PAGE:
When most people think about transcription services, the first thoughts that spring to mind are often medical offices or court rooms. But transcription services can be useful in numerous, diverse fields and settings, including business meetings, marketing campaigns, news outlets and more.
One area where transcription can be particularly beneficial is in academics. Instructors can improve their effectiveness by providing students written transcripts of their lectures, and students who take advantage of professional transcription services have the opportunity to develop better study habits, manage their time more effectively, and, ultimately, earn better grades.
Professors may be surprised to find that providing written transcripts of their lectures can be an effective way to improve student comprehension and appreciation. When students do have valid reasons for showing up late or failing to attend a class, knowing that they’ll later be able to review a complete, unabridged written transcript of the lecture could help alleviate any anxiety they may have about staying caught up and maintaining their grades. While some professors may worry that providing this type of tool could encourage students to skip class, they could easily circumvent such abuse of the system by imposing strict attendance requirements.
And students need not be the sole beneficiaries of classroom transcription. Professors who embrace transcription can also profit from its use. Transcripts will allow them to review their own lectures in written form, providing them an opportunity to look for spots where they can improve their explanations or expand upon certain ideas in future classes. Such evaluation can help professors consistently improve their teaching methods and contribute to their continued success as educators.
Even if professors do not choose to provide fully transcribed lectures notes, students can benefit from using a transcription service to create their own notes. If you’ve ever sat in on a class or a seminar where attendees have shown up with handheld recorders – or broken out the recording features on their tablets or smartphones – it’s likely you’ve already encountered students who have discovered the benefits of transcription.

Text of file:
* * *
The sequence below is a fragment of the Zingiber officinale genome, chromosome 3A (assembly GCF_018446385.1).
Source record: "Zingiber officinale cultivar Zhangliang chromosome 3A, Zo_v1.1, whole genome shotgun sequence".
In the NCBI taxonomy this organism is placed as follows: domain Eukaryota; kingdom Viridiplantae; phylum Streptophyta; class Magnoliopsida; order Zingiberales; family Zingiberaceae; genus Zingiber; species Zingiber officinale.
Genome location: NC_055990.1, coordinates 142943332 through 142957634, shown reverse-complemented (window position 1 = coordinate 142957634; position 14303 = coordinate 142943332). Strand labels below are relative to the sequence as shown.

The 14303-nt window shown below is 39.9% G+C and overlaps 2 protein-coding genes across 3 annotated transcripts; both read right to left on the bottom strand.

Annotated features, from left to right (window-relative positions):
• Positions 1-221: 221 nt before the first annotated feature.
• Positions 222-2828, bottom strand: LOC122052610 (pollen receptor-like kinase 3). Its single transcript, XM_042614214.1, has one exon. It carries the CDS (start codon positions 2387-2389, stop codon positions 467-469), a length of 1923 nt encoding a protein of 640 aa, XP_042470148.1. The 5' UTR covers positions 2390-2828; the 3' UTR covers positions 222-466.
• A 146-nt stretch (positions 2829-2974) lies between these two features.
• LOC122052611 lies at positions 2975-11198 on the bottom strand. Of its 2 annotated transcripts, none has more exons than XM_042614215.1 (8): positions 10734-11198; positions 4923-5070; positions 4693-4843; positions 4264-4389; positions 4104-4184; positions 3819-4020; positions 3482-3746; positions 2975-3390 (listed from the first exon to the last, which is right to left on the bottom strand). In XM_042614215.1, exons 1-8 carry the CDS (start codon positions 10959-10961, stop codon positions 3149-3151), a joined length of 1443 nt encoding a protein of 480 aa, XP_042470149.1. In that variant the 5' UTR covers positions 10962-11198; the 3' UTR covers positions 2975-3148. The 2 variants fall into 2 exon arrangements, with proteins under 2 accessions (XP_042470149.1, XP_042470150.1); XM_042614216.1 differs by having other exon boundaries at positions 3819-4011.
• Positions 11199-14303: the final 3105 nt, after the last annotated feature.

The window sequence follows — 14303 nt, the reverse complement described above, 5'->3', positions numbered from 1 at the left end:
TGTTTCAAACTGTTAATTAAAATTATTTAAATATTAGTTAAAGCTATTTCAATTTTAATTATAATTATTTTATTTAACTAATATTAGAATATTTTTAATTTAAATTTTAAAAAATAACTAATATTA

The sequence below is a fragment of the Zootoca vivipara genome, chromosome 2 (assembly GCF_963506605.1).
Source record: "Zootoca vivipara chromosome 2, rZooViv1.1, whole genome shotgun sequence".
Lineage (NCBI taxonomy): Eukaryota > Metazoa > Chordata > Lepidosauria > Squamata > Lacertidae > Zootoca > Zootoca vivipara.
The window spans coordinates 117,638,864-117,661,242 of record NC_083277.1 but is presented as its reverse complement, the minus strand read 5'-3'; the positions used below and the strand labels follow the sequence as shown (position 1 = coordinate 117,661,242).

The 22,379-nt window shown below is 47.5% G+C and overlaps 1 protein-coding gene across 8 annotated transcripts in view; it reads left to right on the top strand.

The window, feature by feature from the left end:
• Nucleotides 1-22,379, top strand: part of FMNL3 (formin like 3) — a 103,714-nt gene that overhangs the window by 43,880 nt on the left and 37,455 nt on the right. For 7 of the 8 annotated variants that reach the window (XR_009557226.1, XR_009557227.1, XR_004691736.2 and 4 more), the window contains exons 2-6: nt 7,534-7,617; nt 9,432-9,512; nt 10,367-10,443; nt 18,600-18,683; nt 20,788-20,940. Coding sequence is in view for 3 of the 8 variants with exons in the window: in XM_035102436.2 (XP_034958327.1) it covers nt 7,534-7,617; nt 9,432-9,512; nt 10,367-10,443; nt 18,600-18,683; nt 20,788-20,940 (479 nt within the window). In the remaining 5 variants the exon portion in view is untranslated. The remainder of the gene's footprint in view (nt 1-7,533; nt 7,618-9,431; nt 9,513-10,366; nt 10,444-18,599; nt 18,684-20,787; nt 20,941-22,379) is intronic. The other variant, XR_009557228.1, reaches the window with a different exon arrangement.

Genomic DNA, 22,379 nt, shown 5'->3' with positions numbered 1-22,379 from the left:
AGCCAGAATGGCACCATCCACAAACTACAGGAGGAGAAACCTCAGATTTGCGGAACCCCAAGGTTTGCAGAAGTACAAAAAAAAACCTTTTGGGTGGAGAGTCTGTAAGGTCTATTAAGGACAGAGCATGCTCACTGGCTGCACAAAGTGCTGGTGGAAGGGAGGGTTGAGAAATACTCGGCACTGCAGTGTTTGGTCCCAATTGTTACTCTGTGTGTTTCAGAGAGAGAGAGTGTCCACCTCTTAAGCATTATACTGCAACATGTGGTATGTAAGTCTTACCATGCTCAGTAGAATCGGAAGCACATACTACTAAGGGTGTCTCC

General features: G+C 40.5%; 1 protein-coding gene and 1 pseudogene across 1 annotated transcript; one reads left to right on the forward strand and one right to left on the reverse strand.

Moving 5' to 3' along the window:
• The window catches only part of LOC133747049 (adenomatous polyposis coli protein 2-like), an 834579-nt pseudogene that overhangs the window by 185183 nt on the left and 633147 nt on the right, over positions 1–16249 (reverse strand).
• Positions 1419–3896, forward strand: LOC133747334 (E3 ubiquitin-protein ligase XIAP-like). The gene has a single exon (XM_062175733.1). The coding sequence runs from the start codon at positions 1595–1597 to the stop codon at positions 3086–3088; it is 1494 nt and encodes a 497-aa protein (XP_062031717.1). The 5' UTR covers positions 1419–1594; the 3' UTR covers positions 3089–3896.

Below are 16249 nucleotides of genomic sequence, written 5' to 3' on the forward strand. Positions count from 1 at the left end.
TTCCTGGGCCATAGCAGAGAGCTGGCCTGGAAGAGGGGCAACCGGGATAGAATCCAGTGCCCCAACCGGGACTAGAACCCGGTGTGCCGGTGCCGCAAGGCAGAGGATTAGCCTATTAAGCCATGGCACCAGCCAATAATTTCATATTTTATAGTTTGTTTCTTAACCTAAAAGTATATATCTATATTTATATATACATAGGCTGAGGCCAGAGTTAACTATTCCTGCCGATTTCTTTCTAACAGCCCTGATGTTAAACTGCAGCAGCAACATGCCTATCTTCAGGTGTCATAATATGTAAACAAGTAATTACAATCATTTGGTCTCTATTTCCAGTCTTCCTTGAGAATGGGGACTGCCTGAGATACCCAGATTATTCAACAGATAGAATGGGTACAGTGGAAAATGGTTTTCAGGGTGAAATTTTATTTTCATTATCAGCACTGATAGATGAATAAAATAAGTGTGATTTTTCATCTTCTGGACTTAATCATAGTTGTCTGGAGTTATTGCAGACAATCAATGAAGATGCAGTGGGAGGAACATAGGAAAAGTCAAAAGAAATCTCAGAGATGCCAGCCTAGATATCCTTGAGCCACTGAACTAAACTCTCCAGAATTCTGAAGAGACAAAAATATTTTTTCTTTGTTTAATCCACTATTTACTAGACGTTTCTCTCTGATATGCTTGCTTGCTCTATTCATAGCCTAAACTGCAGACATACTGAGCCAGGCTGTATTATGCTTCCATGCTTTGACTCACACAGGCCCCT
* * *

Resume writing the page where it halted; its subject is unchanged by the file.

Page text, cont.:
Taking notes during a lecture can be difficult and stressful for even the most dedicated student. Students can become so focused on getting every relevant point written down – often trying to capture the professor’s exact words to ensure they don’t miss critical fine points – that they can’t keep up. Within minutes, these students find themselves leaving sentences half-finished in order to jump ahead to the next key point, assuming that later, when they review their notes, they’ll remember how those partial sentences ended. But by the time that class has ended and they’ve attended other classes, socialized, eaten a meal or two, and finally found time to sit down and review their earlier notes, they often find that many of their hastily scribbled phrases are unintelligible.
Now, imagine, instead, how much easier this process would be for a student who arrived armed with a digital recorder. That student could simply sit and listen to the lecture, taking in both fine points and the big picture, focusing solely on the ideas being conveyed; perhaps the student could even ask a question or two. There would be no scrambling to scrawl salient points, or abandoning half-finished thoughts whose meaning would be forgotten by dinnertime.
Once the lecture was over, the student could submit the day’s recording to a professional transcriptionist who would return a written copy of every word the professor said, every question asked, and every answer given, presented in an easy-to-read, typed format. The student could then create his or her own ideal study guide by highlighting important concepts and making additional notes in the margins. Most importantly, the student could study confidently, without the fear that he or she had missed something.
Finally, transcription can make a world of difference to students who use primary research in papers, theses, and dissertations. Although secondary research, which consists of others’ accounts of events and experiment results, has typically already been written down by authors or previous researchers, the same is not true of primary research. Primary research consists of information gathered directly by the researcher or student, and it is generally in the form of questionnaires, observations, and/or interviews.
Often, in order to compile enough information to develop a strong thesis, the student may end up with hours of recorded interviews to sift through. Transcribing these interviews can be a tedious, extremely time-consuming task, especially for someone who is not trained in transcription. The more time the student spends transcribing interviews, the less time the student has to analyze and use that information to support a strong argument. Handing off the transcribing to a professional transcriptionist frees up the student’s time – and mind – to focus on the more important task: composing his or her paper.
Today’s students face many hurdles as they work through their degree programs; many also work part- or full-time jobs and have families and other responsibilities. Transcription, whether used by professors or the students themselves, is an effective, smart tool to help manage time, keep focus where it needs to be, and, as a result, improve academic performance.
Ready to boost your academic performance with transcription?